The government of Ethiopia has moved to debunk claims by a US-funded Famine Early Warning System that has claimed that the majority of Ethiopians are starving and in dire need of food. Ethiopia has been extremely sensitive to images showing its people as starving since the famine of 1984-5 and have condemned any further portrayal of such negativity. The FEWS claims come in the backdrop of another report from IFPRI which shows Ethiopia in a distant sixth position on the Sub-Saharan Africa hunger index.
Famine Early Warning System (FEWS) warned of increased hunger in parts of Ethiopia in the coming months of 2010. In Sept. 2009, the UN’s World Food Programme (WFP) said more than 20 million people in the Horn of Africa needed food aid because of two years of poor rainfall.
FEWS projections have shown that parts of the country in the extreme east, north-east and south-west would be badly hit between January and March 2010. Some 14 million people in the region were said to need food aid last year.
This comes in the backdrop of a 2009 Global Hunger Index released by the International Food Policy Research Institute (IFPRI) which illustrates that since 1990 the global hunger levels have declined by less than 25 percent: 13 per cent for Sub-Saharan Africa and 40 per cent for Southeast Asia and Latin America and the Caribbean.
Ethiopia’s Disaster Prevention Minister Mikitu Kassa has said that the country’s population is not largely starving, because the government was helping those hit by the drought. “It is baseless, it is contrary to the situation on the ground. The government is taking action to mitigate the problems,” Kassa is quoted.
The 2009 IFPRI Global Hunger Index released by the International Food Policy Research Institute (IFPRI) revealed that six countries incuding, Ethiopia, Chad, Sierra Leone, Eritrea, Burundi and The Democratic Republic of Congo were burdened by alarming levels of hunger. The Democratic Republic of Congo scored the worst, Ethiopia ranked sixth.
Although the Ethiopian government has admitted that nearly 6 million people were currently getting food aid it also argues that “in the Ethiopian context, there is no hunger, no famine” and that the situation was not as bad as in recent years. The United Nations has already said it is aiming to feed 20 million people in East Africa over the next six months.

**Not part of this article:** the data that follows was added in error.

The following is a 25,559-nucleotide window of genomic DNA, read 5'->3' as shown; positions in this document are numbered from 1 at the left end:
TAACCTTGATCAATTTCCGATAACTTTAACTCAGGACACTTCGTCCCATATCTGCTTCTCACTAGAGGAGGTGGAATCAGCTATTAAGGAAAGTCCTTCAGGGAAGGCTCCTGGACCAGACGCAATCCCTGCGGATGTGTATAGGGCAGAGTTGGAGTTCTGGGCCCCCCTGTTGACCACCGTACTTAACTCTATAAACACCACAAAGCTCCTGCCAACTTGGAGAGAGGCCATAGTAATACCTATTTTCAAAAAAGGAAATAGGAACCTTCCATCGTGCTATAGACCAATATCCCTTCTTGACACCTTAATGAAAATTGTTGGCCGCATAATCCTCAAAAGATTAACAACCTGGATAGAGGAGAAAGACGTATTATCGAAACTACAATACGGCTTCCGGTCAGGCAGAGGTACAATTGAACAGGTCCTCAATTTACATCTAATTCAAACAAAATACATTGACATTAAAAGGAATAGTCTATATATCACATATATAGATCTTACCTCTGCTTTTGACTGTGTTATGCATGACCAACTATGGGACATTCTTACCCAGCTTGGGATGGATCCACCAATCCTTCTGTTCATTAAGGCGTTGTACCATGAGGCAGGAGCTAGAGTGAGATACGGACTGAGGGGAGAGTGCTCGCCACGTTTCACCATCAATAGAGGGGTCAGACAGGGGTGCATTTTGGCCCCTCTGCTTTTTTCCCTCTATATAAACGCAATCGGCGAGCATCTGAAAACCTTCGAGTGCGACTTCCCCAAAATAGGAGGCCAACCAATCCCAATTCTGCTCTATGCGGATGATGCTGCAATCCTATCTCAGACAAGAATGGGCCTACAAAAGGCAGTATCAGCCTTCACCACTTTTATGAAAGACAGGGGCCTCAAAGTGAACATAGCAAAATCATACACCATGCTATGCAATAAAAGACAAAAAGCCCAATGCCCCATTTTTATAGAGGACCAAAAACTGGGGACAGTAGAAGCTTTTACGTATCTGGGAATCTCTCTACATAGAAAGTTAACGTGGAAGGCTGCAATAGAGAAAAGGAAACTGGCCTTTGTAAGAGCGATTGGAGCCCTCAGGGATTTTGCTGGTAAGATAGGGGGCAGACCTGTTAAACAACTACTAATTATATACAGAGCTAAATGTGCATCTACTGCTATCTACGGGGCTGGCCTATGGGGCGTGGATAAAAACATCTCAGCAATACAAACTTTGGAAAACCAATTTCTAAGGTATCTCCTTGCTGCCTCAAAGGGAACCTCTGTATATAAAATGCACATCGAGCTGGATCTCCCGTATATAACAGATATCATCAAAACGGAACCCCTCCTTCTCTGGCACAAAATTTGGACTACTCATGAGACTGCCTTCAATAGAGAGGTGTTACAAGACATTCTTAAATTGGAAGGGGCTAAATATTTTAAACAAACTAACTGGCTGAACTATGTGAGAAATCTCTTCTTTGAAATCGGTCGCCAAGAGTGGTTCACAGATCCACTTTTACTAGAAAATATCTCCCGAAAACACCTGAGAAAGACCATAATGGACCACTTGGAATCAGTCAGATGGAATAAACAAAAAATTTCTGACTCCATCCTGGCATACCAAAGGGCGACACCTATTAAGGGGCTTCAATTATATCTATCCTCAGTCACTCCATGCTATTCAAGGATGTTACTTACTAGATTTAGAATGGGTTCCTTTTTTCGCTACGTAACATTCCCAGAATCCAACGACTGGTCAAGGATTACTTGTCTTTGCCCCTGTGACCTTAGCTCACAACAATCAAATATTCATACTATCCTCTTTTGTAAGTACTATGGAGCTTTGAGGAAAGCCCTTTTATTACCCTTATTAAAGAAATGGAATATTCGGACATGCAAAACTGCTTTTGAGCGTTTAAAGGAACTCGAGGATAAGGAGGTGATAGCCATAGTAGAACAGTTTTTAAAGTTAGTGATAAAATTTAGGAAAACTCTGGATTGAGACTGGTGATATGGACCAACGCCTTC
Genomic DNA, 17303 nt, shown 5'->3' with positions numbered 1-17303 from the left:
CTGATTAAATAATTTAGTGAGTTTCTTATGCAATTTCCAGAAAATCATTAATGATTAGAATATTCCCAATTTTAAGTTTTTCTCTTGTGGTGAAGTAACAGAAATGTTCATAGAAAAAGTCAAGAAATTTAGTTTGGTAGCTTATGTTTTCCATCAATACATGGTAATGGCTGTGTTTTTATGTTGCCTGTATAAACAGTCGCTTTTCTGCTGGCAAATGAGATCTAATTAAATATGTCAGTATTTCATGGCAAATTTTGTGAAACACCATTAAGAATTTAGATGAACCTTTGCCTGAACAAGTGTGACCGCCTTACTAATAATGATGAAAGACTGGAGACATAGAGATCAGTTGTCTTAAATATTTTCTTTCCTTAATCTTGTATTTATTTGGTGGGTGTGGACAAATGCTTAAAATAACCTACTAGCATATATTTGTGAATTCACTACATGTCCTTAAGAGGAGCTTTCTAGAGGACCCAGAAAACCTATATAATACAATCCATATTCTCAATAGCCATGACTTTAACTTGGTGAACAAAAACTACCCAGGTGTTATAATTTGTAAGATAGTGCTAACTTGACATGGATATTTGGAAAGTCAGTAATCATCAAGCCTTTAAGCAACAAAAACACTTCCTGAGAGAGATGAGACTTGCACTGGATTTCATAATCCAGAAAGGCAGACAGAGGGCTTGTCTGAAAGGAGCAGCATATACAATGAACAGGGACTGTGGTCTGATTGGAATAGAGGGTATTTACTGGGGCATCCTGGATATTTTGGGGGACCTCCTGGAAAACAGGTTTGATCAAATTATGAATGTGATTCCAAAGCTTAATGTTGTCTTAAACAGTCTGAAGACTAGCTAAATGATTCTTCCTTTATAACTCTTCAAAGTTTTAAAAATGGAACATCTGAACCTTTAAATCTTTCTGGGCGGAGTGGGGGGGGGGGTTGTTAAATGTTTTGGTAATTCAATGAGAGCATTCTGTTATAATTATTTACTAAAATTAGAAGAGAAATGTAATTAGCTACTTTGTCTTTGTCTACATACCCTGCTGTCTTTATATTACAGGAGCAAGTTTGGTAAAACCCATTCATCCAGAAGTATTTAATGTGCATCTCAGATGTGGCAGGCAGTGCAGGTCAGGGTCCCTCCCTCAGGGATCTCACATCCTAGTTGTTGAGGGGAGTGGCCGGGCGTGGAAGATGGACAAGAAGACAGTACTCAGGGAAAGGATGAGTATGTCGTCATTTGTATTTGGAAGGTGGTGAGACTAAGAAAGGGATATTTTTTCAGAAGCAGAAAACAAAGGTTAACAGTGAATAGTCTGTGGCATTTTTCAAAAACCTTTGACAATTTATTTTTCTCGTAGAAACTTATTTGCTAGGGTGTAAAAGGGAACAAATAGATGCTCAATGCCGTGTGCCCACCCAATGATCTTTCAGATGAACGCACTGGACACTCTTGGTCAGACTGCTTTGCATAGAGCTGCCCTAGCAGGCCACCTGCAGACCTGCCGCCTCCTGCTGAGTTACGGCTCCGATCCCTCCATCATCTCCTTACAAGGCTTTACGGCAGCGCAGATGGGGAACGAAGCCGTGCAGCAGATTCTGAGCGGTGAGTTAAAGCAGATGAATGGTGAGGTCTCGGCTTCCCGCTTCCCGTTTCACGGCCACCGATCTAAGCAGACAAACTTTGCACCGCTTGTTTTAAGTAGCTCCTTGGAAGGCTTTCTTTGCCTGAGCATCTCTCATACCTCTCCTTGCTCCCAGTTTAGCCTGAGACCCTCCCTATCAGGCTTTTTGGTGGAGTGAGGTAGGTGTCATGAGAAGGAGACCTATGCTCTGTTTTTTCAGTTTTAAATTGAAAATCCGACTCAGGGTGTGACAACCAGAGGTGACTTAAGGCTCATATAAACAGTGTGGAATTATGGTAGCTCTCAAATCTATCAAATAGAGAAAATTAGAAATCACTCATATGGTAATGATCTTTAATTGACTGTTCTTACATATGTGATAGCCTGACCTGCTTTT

East Africa as a whole has been hit with severe droughts with Somalia most hit, after the failure of both rainy seasons in 2009. Aid agency Oxfam said Somalia’s drought was the worst for 20 years, and November rainfall was less than 5% of normal in parts of Kenya and Ethiopia. According to the Famine Early Warning System, high food prices, poor livestock production and low agricultural wages will lead to increased hunger.
Conversely, the IFPRI report showed that the high rates of hunger are strongly linked to gender inequalities, especially in terms of literacy and access to education, while indicating that the most vulnerable countries are were those seriously affected by the global economic downturn. “Low-income countries are being hurt by the food and financial crises,” said Klaus von Grebmer, IFPRI communications director and head of the team that filed the report.
Ethiopian government sources, last year, claimed that gross shortages in food aid had led to a reduction of food ration quota of 15 kilogrammes of cereals per month per beneficiary family to 10 kilogrammes.
An appeal by the Ethiopian government for 450, 611 metric tonnes of food assistance to feed a target group of 4.9 million people until the end of 2009
had yielded only 274,611 metric tonnes in August, leaving a shortfall of 176,000 metric tonnes of food, according to the Disaster Risk Management and Food Security Sector (DRMFSS) of Ethiopia.